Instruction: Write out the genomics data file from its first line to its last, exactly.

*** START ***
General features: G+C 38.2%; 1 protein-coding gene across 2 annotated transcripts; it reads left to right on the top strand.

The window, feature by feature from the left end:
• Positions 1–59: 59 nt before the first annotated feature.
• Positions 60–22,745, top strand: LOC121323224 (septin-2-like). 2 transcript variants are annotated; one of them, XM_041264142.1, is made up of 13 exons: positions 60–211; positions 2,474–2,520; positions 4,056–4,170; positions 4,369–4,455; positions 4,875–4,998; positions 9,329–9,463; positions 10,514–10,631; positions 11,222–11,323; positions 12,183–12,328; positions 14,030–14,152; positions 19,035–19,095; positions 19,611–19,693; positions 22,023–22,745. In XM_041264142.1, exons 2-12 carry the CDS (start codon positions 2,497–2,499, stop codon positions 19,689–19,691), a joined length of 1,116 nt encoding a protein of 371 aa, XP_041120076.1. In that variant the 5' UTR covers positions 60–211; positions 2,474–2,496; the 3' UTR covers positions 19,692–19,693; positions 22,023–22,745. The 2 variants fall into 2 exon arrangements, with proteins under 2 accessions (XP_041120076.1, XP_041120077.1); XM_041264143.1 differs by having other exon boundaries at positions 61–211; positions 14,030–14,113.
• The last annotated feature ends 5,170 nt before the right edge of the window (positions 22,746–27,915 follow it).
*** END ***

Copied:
General features: G+C 38.2%; 1 protein-coding gene across 2 annotated transcripts; it reads left to right on the top strand.

The window, feature by feature from the left end:
• Positions 1–59: 59 nt before the first annotated feature.
• Positions 60–22,745, top strand: LOC121323224 (septin-2-like). 2 transcript variants are annotated; one of them, XM_041264142.1, is made up of 13 exons: positions 60–211; positions 2,474–2,520; positions 4,056–4,170; positions 4,369–4,455; positions 4,875–4,998; positions 9,329–9,463; positions 10,514–10,631; positions 11,222–11,323; positions 12,183–12,328; positions 14,030–14,152; positions 19,035–19,095; positions 19,611–19,693; positions 22,023–22,745. In XM_041264142.1, exons 2-12 carry the CDS (start codon positions 2,497–2,499, stop codon positions 19,689–19,691), a joined length of 1,116 nt encoding a protein of 371 aa, XP_041120076.1. In that variant the 5' UTR covers positions 60–211; positions 2,474–2,496; the 3' UTR covers positions 19,692–19,693; positions 22,023–22,745. The 2 variants fall into 2 exon arrangements, with proteins under 2 accessions (XP_041120076.1, XP_041120077.1); XM_041264143.1 differs by having other exon boundaries at positions 61–211; positions 14,030–14,113.
• The last annotated feature ends 5,170 nt before the right edge of the window (positions 22,746–27,915 follow it).